Types of signals


In the electron microprobe and SEM, the sample is bombarded by a focused beam of electrons. Most incident electrons, rather than penetrating the sample in a linear fashion, interact with specimen atoms and are scattered, following complicated twisting paths through the sample material and losing energy as they interact. The scattering events are of two broad types either elastic or inelastic. In elastic scattering, the electron’s trajectory changes due to interaction with the Coulombic field of the nucleus, but its kinetic energy and velocity remain essentially constant (less than 1 eV of energy lost). This is due to the large difference between the mass of the electron and atomic nuclei. There is only one significant effect produced by elastic scattering:

  • Production of backscattered electrons (BSE).

In inelastic scattering, the trajectory of the incident electron is only slightly perturbed, but significant energy is lost through interaction with the electrons of the atoms in the specimen. Inelastic interactions produce a number of effects:

  • Secondary electron (SE) excitation
  • Production of cathodoluminescence (CL)
  • Production of continuum x-rays (bremsstrahlung)
  • Inner-shell ionization (production of characteristic x-rays, Auger electrons)
  • Phonon excitation (heat)

Interaction Effects. Some the interaction effects due to electron bombardment emerge from the sample. Some, such as sample heating (not shown) stay within the sample.

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Electron interaction volume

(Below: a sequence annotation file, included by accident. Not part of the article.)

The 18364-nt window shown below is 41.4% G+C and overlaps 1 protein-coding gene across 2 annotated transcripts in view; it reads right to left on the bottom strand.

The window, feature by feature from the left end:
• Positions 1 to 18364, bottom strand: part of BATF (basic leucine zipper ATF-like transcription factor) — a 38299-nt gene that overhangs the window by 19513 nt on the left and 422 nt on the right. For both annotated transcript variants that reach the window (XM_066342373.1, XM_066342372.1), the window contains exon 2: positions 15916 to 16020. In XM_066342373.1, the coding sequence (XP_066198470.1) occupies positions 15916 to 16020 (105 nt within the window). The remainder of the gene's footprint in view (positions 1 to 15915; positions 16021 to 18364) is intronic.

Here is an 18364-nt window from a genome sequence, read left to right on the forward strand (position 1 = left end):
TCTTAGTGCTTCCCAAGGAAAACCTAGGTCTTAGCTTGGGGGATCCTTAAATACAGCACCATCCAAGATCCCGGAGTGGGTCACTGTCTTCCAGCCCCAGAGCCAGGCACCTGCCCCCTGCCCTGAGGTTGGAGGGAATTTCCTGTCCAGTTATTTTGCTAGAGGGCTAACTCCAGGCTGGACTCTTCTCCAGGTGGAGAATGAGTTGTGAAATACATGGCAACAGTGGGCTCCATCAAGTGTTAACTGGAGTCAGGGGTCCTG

The volume of material analyzed by an electron microprobe (or SEM equipped with an x-ray spectrometer) depends upon many factors. The interaction volume is limited by energy loss through elastic and inelastic interactions. The probability of beam electrons interacting (scattering) with an atom or ion in the sample is specified by the interaction cross section, Q. This is a measure of the probability that a given event will occur, e.g., inelastic scattering by an atom’s K-shell:

Capture Cross Section

where, N = the number of events of a certain type per volume (sites/cm3), ni = number of incident electrons per area (particles/cm2), and nt = number of target sites per volume (sites/cm3). Using these units, cross section is given in cm2 and can be thought of as an effective “size” that an atom presents to an incident electron. Cross-sections may be given in barns, a term chosen as a bad physics joke (“couldn’t hit the broad side of a barn”) because the area is so small (1 barn = 10-28 m2 = 10-24 cm2). The Q for elastic scattering is ~10-17 cm2 (10 megabarns), and Q for K-shell ionization is ~10-20 cm2 (10 kilobarns). Although cross-sections are very small, there are a very large number of atoms in a small volume of a material, and the total probability of interaction is almost unity.

The mean free path is the distance an electron travels between events of a specific type:

Electron Mean Flight Path

where, A = atomic weight (g/mole), NA = Avogadro’s number (particle/mole), ρ = density (g/cm3), and Q = capture cross section (cm2). Quite obviously, the higher the capture cross section and/or density, the shorter the mean free path.

The depth of penetration of an electron beam and the volume of sample with which it interacts are a function of the angle of beam incidence, the magnitude of beam current, the accelerating voltage used, and the average atomic number (Z) of the sample. The resulting excitation volume is a hemispherical to jug-shaped region with the “neck” of the jug located at the specimen surface. An analyst must remember that the interaction volume penetrates a significant depth into the sample, and x-rays are emitted not just from the area at the surface where the beam hits the sample.


Schematic shapes of electron interaction volumes. The accelerating voltage and density play the largest roles in determining the depth of electron interaction.